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Writers manipulating readers
June 5, 2013 12:15 PM   Subscribe

"I've been thinking recently about the way readers come to be in sympathy with characters in a story. This is something that isn't talked about much, and when it is it seems to be in terms of how to manipulate the reader. Indeed, I stopped reading Orson Scott Card for a different reason than the reason everyone else stopped reading him -- long ago he said in a book on how to write that you get reader sympathy by taking a sympathetic character, preferably a child, and doing something terrible to them, like for instance torturing them. Once I knew he was doing this on purpose it was like "pay no attention to the man behind the curtain", I couldn't enjoy reading because I felt manipulated. Also, torturing children? Really? That's the only way to make me care? I don't think so." -- Jo Walton's Wiscon speech on how to make readers care about your characters.
posted by MartinWisse (42 comments total) 69 users marked this as a favorite

 
Oh, man, I got to see this speech live and it was fantastic. Jo Walton is consistently brilliant. (The reading she did of a novel-in-progress - she gets bored with whatever she's currently touring on and does this; I've now heard snippets at least two books ahead of publication - was fucking mindblowing too.)
posted by restless_nomad at 12:18 PM on June 5, 2013 [2 favorites]


I actually liked Joan Slonczewski's speech more; protons and feminists! Jo's speech felt more appropriate to Fourth Street. It was quite good, though.
posted by jiawen at 12:24 PM on June 5, 2013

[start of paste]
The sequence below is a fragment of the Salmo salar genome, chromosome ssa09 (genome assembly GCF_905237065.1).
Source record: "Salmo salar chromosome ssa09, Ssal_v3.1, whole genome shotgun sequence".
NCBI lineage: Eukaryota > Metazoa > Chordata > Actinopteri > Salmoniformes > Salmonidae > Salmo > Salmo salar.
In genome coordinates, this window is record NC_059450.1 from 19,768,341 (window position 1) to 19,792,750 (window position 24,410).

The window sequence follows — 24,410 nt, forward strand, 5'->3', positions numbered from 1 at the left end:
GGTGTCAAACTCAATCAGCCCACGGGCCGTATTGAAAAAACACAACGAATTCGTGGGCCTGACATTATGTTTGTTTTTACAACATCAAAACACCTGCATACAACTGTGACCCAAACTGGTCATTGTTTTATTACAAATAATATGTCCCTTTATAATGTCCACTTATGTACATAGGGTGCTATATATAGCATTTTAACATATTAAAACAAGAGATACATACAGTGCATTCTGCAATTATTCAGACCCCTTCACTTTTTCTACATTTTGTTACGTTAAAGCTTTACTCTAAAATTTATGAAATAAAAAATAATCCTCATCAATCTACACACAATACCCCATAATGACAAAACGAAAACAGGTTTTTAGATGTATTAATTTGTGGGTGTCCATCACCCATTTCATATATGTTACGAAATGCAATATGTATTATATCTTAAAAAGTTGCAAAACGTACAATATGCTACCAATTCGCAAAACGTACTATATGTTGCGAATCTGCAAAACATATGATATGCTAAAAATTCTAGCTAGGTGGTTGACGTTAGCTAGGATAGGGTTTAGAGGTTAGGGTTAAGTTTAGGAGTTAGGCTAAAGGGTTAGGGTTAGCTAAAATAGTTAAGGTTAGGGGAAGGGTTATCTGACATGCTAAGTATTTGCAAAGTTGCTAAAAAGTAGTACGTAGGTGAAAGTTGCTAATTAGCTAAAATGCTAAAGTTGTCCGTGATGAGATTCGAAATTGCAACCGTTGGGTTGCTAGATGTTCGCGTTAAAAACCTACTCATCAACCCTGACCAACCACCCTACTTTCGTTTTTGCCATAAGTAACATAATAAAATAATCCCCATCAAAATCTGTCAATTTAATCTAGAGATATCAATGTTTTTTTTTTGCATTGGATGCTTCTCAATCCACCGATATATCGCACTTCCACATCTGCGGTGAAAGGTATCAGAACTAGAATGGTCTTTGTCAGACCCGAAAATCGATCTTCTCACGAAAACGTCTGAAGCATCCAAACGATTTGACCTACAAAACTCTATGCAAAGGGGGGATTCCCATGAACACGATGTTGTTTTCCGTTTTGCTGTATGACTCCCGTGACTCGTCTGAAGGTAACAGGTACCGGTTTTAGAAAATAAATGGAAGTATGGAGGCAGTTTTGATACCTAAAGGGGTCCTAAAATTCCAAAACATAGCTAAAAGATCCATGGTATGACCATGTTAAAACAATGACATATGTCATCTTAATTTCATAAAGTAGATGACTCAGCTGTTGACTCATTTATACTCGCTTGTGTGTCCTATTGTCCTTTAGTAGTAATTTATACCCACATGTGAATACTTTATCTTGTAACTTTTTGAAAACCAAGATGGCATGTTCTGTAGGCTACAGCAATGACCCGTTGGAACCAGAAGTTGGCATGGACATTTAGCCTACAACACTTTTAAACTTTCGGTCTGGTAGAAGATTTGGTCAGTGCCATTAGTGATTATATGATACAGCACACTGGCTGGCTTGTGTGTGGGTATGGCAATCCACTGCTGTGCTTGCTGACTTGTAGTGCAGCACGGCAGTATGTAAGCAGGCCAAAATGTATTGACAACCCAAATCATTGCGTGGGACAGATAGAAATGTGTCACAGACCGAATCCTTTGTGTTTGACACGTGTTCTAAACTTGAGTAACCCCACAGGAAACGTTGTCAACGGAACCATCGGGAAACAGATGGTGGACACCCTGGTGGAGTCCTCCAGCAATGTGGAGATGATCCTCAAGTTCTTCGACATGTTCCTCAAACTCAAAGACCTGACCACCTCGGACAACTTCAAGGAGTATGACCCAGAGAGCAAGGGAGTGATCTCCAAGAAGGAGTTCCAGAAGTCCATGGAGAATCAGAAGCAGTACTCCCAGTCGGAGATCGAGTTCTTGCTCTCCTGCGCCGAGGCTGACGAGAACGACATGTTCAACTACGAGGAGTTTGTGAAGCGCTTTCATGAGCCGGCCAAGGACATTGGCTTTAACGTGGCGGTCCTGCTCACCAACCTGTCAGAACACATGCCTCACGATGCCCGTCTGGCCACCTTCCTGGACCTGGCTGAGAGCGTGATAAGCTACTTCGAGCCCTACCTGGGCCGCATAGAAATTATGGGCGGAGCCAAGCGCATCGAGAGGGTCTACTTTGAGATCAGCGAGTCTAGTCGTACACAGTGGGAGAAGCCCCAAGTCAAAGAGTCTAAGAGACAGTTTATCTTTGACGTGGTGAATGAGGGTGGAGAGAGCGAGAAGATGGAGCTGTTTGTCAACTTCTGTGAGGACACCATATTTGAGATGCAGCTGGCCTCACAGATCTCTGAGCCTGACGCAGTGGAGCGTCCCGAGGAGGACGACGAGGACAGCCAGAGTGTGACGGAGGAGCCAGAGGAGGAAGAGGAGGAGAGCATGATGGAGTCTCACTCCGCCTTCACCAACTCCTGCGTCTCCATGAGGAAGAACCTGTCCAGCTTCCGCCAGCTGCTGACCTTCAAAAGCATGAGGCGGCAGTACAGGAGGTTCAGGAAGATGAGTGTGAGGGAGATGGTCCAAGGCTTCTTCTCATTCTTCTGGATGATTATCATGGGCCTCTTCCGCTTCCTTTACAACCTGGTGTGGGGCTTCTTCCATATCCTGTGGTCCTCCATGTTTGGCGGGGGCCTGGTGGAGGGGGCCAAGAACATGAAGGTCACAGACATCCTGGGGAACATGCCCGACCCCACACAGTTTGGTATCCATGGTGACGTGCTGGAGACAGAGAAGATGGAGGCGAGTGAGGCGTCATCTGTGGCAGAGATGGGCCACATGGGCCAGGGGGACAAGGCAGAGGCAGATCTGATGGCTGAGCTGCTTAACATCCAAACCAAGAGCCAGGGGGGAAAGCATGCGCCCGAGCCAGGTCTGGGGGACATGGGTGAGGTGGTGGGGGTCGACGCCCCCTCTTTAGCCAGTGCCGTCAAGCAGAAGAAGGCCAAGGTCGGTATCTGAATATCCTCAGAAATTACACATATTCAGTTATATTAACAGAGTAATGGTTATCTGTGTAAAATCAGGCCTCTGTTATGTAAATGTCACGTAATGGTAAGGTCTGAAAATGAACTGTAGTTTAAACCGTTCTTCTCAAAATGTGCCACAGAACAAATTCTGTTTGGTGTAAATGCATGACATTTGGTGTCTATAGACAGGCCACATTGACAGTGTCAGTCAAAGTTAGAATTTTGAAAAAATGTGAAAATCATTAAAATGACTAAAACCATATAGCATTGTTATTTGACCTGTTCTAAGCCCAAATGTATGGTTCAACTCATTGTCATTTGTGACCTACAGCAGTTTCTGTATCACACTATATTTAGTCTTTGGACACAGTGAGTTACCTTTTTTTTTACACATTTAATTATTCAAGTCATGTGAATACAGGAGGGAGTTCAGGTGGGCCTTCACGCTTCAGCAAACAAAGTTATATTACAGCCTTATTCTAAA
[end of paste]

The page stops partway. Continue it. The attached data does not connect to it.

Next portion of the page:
Jo Walton rocks. Go read Among Others if you haven't... (And a book collecting her Tor.com essays is coming out early 2014.)
posted by Zed at 12:26 PM on June 5, 2013 [5 favorites]


The references to George RR Martin are apt.
posted by shivohum at 12:30 PM on June 5, 2013 [1 favorite]


Really? She didn't like The Sparrow? I found that book's characters to be really, absurdly, like heart-breakingly human. They reminded me a lot of the Quakers that I grew up around. But then again, LeGuin leaves me totally cold (although I acknowledge her place in the hierarchy of ground-breakers.)

Now that I think about it, I actually disagree with most of this. I mean, I totally get her point about you can't control your readers' points of view on what you're trying to show them. But I am just about opposite on the tropes she talks about: I generally hate Platonic characters because they tend to feel like Here Is The Best Way to Live and You Should Do This instead of a peek into someone else's crazy morally ambiguous world. And I love nothing more than well-done Jeopardy-- when things have gone so insanely wrong that you're clutching the book and yelling what else could possibly happen and then, yep, something else horrible that's been alluded to from the beginning but you forgot about in all the excitement happens. (Looking at you, Scott Lynch, Dorothy Dunnett.)

Weird that we have such different tastes but I love her work. Among Others was crazy brilliant and very emotional reading for me.